Make it attractive, make it meaningful, and make it worthwhile. According to The Guardian, these are the main factors that motivate a person to volunteer. While the behavioral science behind volunteering isn’t comprehensive, there is some consensus on a few common threads:
- The experience needs to provide learning for the volunteer,
- It needs to be convenient for the volunteer,
- It needs to include a social aspect, and
- The volunteer needs to be able to see the impact they are making.
How do you feel about these factors? Do you agree? Would they motivate you to volunteer? Do you already volunteer? SGA posed these same questions to our staff in order to understand the nitty-gritty of why people volunteer. We specifically turned to a remote SGAer, Sara, who recently returned from a 2-month trip volunteering in Paraguay with Para La Tierra (For the Earth) studying howler monkey populations and conservation. Read about her journey; why she went, the difficulties she faced, and why it was all worth it!
Why was this experience attractive to you?
Other than wanting to spend two months living in the jungle, I wanted to volunteer for Para La Tierra because I am extremely passionate about wildlife conservation. I have always looked up to scientists like Jane Goodall and Dian Fossey and I’ve always wanted to be able to do what they did, as their work has had huge implications for wildlife and environmental conservation. This was the perfect opportunity for me to help make a significant contribution in the field. Knowing that my work there could truly help the conservation efforts in Paraguay was a huge motivator for me to go.
What were some of the challenges you encountered?
Although there were some barriers that could have prevented me from going and some hardships while I was in Paraguay, this was a once in a lifetime opportunity that I was fortunate to have.
A couple of the barriers I faced were: 1) Danger – there are many potential threats when traveling to South America as a young woman on my own, to a place where I didn’t know anyone, and had never been. 2) Time off of work – not many places will allow you to take a 2-month vacation! Luckily, I have an amazing boss and job at SGA, that understands the value in volunteering and helping the environment.
A few of the hardships I encountered were: 1) Getting lost – one day I ended up lost in the forest by myself with a dying GPS, surrounded by swamps that I could not cross. Luckily, I made it out, no thanks to my poor sense of direction! 2) Hunger – where we were staying, we had to cook and carry all of our food with us for the entire time we were there. This meant we had to be very conservative with what we ate.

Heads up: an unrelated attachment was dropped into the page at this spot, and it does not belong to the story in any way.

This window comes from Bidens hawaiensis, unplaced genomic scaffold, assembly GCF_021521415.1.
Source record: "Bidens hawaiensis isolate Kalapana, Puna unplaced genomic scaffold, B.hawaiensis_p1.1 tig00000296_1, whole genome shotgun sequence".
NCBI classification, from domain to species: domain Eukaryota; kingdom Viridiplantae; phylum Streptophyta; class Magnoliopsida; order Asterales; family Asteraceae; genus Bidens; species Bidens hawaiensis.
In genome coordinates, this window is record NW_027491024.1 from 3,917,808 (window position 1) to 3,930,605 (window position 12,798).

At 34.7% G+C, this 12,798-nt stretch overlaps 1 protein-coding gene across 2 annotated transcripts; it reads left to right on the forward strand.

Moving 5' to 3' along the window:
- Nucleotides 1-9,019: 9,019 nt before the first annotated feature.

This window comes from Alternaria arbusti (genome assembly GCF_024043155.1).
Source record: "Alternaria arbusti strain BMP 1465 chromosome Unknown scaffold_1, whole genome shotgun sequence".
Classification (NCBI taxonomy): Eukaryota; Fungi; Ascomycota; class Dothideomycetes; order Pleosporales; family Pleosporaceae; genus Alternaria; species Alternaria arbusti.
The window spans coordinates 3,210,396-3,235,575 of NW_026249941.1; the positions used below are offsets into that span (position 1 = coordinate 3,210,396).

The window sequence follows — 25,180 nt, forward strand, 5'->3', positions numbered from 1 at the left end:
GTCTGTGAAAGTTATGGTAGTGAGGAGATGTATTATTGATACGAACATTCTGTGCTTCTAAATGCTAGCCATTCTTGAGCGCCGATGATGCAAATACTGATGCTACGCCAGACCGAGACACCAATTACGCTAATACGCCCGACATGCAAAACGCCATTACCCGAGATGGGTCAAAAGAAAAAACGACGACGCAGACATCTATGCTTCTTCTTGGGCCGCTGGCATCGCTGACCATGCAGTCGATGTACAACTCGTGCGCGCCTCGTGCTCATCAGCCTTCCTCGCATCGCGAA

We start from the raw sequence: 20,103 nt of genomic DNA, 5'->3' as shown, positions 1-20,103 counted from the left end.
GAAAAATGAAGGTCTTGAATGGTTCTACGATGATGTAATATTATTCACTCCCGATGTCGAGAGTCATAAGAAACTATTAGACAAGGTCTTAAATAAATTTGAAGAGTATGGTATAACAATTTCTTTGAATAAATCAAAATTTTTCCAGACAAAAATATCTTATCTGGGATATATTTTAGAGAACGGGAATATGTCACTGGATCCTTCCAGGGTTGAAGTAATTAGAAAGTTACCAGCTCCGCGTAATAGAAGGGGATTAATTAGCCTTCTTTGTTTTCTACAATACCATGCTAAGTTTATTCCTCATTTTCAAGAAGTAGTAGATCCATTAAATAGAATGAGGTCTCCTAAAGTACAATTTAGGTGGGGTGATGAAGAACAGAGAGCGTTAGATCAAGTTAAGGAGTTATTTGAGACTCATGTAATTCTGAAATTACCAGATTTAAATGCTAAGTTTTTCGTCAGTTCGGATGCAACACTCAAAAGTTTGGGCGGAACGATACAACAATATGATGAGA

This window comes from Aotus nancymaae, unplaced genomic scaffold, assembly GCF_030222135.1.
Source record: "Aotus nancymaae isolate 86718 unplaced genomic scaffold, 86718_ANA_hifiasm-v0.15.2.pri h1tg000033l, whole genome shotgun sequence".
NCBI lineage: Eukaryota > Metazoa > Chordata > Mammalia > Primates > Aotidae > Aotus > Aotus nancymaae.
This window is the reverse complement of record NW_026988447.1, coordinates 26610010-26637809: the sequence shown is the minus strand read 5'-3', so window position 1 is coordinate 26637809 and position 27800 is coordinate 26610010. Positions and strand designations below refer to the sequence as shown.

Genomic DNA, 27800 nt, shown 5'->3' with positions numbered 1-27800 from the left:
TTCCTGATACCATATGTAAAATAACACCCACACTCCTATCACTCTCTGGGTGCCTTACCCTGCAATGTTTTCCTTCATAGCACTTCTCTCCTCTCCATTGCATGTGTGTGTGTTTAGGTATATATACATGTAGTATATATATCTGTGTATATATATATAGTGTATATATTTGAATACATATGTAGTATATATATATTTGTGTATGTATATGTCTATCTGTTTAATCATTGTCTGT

How was this experience meaningful to you?
I believe that giving to organizations whose work you are passionate about is important – whether it is through time or money. There are so many organizations that carry out meaningful work; I wanted to be able to contribute to this.
Some of the best parts of volunteering were: 1) Living in nature – it was a healing, restorative experience to be totally immersed in a natural environment. Most of the time, we lived a simple lifestyle, with little access to Wi-Fi or technology. 2) The friendships I cultivated – spending 24 hours a day around the same people, we all got to know each other very well, very fast. I got to work with people who shared the same love and passion for the environment and wildlife as me. 3) Experiencing a different culture – Paraguayan and South American culture is very different from the lifestyle we live in the United States. It was humbling to live there and has helped me to live more sustainably.
This experience was incredibly difficult much of the time, but it changed my life in many ways. I feel that what I was doing made an impact. Additionally, the whole experience helped me to grow as a person and I feel extremely accomplished in having completed this endeavor. I feel like if I could do this, I could do almost anything!
While Sara’s experience didn’t hit all four common threads, we did learn (in Sara’s case at least) that sometimes volunteering doesn’t need to be convenient if the motivators outweigh the barriers. Our desire to make a positive impact on the world, in an area we sincerely care about, can be enough! The overall takeaway here is that people volunteer for causes they are passionate about, when they can see themselves truly making a difference, and when the experience is fun! So what are you waiting for? Volunteer today and make a difference!